Do not step in to fight the bully yourself. It may seem like a good idea to take on the bully yourself, especially if you are older or bigger, but you don’t know if the bully has a weapon, or how this may humiliate the person being bullied and make things worse.

Report the bullying to an adult. If the kid being bullied is too scared or ashamed to tell an adult, tell someone you trust immediately.

Befriend the victim and stay close. If someone is bullied at lunch, sit with him or her in the cafeteria. If they are bullied in the bathroom, offer to stand outside or check inside first. Walk home with the victim, stand with him or her at the bus stop, or offer to help them online if they are being cyberbullied.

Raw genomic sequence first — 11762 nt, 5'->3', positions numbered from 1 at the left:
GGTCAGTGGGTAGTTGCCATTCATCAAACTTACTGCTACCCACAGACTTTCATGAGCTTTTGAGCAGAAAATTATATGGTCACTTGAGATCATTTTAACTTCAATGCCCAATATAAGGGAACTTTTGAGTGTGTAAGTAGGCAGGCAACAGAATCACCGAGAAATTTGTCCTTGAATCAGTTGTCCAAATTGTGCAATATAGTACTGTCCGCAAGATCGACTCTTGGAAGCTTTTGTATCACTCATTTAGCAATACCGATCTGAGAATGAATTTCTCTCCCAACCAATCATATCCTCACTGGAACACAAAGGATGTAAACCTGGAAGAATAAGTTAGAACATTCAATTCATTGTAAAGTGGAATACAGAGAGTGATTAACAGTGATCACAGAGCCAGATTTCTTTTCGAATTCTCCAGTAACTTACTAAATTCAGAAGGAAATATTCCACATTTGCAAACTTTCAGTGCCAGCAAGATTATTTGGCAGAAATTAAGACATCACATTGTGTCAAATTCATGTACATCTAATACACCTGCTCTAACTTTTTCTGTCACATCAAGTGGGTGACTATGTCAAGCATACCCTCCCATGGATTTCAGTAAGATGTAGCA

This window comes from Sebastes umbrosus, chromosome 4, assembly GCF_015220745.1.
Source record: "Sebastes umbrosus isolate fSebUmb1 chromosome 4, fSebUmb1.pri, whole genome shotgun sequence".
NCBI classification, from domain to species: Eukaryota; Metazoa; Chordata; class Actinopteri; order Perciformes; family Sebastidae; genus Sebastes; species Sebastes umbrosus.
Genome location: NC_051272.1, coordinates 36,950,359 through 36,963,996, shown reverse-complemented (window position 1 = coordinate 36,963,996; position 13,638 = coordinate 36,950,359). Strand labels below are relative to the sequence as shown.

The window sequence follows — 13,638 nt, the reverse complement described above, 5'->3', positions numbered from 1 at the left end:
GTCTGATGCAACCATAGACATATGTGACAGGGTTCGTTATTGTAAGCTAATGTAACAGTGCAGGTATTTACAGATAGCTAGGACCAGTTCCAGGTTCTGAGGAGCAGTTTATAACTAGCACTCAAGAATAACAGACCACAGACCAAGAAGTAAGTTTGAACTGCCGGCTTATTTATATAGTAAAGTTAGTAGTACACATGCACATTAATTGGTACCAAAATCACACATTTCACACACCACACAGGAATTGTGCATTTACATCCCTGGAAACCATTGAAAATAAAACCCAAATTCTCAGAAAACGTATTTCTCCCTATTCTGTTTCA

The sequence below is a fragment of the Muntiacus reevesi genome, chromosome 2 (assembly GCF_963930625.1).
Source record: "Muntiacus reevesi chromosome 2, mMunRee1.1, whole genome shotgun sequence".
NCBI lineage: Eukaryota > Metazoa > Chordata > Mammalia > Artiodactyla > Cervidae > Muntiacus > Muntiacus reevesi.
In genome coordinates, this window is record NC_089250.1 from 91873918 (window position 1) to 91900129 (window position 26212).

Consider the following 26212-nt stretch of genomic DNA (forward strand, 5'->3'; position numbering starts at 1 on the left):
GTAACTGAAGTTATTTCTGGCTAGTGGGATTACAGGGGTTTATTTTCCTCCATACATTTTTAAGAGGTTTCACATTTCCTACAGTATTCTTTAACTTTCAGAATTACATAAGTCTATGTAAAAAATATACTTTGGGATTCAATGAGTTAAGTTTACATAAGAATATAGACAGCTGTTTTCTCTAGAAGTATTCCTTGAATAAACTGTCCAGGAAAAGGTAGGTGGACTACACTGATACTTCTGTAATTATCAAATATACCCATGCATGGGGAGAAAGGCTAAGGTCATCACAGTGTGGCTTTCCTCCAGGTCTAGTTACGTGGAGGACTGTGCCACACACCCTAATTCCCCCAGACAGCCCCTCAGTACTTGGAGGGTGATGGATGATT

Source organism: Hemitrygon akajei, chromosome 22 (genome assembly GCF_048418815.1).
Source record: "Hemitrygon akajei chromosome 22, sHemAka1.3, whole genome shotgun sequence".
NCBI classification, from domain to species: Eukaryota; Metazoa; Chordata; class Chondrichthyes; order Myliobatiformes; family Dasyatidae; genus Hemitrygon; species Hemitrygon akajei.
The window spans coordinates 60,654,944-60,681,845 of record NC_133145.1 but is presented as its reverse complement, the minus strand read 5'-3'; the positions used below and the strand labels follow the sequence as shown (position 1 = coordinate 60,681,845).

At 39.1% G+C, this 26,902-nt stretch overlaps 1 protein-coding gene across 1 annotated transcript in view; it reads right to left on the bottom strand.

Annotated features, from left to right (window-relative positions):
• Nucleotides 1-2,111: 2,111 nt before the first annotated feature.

Related HelpGuide articles

Resources and references

Bullying – A wealth of information on what bullying is, what kinds of bullying girls tend to experience and what they can do to stop it. (

How to Stop Bullying – Tips including illustrations for dealing with a bully, helping someone who is being bullied, and how to ask for help from adults. (wikiHow)

StopBullying – Information and tips for recognizing and preventing bullying. (

Bullies: How to Handle It – Pratical tips for kids dealing with different bullying situations. (PBS Kids)

Dealing with Bullying – Information for teens on what bullying is, how to survive bullying in the moment, and what you can do when you see or experience bullying. (Teens Health)

Authors: Robert Segal, M.A., and Jeanne Segal, Ph.D. Last updated: April 2017.